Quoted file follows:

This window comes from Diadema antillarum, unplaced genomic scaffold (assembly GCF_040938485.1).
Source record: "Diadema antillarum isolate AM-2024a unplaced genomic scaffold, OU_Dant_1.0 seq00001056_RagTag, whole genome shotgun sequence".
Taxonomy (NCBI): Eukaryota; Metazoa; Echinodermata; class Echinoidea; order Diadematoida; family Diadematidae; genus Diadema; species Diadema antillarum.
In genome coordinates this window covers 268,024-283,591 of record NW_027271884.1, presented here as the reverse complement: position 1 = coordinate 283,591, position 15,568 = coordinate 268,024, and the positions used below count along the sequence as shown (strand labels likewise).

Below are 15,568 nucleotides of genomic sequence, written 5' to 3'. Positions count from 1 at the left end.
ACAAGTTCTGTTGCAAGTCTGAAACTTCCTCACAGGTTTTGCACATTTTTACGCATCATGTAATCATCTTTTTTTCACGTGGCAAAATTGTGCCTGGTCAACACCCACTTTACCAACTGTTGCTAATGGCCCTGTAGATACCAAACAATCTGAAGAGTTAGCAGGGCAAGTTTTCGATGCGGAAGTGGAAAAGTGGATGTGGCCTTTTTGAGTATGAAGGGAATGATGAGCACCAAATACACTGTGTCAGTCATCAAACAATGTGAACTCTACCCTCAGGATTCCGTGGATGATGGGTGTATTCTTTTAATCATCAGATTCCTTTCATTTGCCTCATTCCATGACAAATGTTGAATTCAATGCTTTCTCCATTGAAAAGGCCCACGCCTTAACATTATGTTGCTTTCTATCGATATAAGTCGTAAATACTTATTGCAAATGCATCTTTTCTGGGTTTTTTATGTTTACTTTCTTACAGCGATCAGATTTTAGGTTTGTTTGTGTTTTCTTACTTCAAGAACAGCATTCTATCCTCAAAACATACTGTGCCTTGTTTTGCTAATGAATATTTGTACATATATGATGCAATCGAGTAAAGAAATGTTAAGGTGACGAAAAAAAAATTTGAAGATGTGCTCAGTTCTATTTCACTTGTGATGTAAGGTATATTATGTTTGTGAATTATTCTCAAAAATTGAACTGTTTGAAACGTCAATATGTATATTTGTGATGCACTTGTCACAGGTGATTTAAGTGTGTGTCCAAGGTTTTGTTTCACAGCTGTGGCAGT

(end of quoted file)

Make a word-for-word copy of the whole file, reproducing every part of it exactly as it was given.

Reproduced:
This window comes from Diadema antillarum, unplaced genomic scaffold (assembly GCF_040938485.1).
Source record: "Diadema antillarum isolate AM-2024a unplaced genomic scaffold, OU_Dant_1.0 seq00001056_RagTag, whole genome shotgun sequence".
Taxonomy (NCBI): Eukaryota; Metazoa; Echinodermata; class Echinoidea; order Diadematoida; family Diadematidae; genus Diadema; species Diadema antillarum.
In genome coordinates this window covers 268,024-283,591 of record NW_027271884.1, presented here as the reverse complement: position 1 = coordinate 283,591, position 15,568 = coordinate 268,024, and the positions used below count along the sequence as shown (strand labels likewise).

Below are 15,568 nucleotides of genomic sequence, written 5' to 3'. Positions count from 1 at the left end.
ACAAGTTCTGTTGCAAGTCTGAAACTTCCTCACAGGTTTTGCACATTTTTACGCATCATGTAATCATCTTTTTTTCACGTGGCAAAATTGTGCCTGGTCAACACCCACTTTACCAACTGTTGCTAATGGCCCTGTAGATACCAAACAATCTGAAGAGTTAGCAGGGCAAGTTTTCGATGCGGAAGTGGAAAAGTGGATGTGGCCTTTTTGAGTATGAAGGGAATGATGAGCACCAAATACACTGTGTCAGTCATCAAACAATGTGAACTCTACCCTCAGGATTCCGTGGATGATGGGTGTATTCTTTTAATCATCAGATTCCTTTCATTTGCCTCATTCCATGACAAATGTTGAATTCAATGCTTTCTCCATTGAAAAGGCCCACGCCTTAACATTATGTTGCTTTCTATCGATATAAGTCGTAAATACTTATTGCAAATGCATCTTTTCTGGGTTTTTTATGTTTACTTTCTTACAGCGATCAGATTTTAGGTTTGTTTGTGTTTTCTTACTTCAAGAACAGCATTCTATCCTCAAAACATACTGTGCCTTGTTTTGCTAATGAATATTTGTACATATATGATGCAATCGAGTAAAGAAATGTTAAGGTGACGAAAAAAAAATTTGAAGATGTGCTCAGTTCTATTTCACTTGTGATGTAAGGTATATTATGTTTGTGAATTATTCTCAAAAATTGAACTGTTTGAAACGTCAATATGTATATTTGTGATGCACTTGTCACAGGTGATTTAAGTGTGTGTCCAAGGTTTTGTTTCACAGCTGTGGCAGT